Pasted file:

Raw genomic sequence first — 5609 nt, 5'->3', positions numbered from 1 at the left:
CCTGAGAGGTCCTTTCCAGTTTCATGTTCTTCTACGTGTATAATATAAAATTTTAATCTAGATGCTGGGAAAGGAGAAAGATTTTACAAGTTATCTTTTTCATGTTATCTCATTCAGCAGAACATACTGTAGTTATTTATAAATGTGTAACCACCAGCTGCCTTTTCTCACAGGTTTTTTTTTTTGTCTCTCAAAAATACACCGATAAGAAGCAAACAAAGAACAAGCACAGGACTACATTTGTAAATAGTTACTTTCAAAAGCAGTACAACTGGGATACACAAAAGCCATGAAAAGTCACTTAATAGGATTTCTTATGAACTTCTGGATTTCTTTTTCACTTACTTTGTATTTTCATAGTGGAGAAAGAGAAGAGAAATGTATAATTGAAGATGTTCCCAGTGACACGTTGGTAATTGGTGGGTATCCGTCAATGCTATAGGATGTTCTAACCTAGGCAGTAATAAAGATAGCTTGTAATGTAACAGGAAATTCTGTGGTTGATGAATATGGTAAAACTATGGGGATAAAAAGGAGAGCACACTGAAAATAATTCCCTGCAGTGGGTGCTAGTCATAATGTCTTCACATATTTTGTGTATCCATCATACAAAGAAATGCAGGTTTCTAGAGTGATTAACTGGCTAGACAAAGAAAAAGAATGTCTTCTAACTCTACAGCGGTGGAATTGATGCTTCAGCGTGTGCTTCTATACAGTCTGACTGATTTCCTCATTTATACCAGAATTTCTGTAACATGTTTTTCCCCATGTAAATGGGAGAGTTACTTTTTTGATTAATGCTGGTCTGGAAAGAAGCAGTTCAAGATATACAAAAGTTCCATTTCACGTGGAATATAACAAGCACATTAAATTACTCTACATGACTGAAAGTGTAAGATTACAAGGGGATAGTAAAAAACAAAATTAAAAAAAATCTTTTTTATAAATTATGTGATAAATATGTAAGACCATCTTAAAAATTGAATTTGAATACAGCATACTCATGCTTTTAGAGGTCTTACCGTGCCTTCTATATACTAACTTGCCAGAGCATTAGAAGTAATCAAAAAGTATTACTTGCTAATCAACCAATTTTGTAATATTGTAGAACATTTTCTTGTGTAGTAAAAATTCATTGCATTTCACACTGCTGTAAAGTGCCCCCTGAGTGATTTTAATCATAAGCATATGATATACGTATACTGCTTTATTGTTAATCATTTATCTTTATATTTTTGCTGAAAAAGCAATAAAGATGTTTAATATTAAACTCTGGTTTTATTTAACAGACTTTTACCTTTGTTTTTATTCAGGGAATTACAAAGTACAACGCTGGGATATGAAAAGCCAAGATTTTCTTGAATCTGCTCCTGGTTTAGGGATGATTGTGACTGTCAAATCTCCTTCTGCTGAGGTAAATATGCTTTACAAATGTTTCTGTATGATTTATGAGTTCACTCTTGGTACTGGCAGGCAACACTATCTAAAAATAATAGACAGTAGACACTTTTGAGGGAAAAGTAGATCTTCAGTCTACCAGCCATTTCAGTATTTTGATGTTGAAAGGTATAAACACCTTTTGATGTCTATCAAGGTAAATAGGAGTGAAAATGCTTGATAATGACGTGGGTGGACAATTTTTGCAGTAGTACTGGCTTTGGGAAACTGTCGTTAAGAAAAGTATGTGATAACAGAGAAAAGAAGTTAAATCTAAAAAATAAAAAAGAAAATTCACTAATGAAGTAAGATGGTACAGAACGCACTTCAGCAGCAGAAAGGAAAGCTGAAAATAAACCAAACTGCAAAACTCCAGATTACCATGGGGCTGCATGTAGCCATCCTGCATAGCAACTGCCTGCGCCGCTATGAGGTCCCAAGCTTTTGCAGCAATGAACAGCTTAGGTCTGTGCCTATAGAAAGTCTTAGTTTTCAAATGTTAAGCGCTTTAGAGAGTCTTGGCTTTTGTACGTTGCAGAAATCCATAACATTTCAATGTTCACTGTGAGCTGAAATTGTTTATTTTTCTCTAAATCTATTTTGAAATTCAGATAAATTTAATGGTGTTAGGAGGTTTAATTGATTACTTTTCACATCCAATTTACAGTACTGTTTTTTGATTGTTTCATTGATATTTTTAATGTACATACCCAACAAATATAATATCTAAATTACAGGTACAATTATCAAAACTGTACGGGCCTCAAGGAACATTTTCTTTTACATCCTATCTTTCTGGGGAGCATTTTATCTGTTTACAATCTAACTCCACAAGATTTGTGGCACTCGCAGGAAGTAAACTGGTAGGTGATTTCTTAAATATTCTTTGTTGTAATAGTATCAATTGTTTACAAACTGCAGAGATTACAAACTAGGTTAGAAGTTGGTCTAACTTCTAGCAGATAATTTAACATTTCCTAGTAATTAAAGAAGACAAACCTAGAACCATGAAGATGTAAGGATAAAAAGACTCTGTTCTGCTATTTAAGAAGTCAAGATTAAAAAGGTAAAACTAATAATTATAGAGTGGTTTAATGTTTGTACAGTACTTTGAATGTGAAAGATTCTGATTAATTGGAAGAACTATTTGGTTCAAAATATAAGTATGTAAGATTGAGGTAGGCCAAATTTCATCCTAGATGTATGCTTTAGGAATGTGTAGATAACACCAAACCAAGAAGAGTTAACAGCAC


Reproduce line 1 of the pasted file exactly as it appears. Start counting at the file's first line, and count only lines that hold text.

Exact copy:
Raw genomic sequence first — 5609 nt, 5'->3', positions numbered from 1 at the left: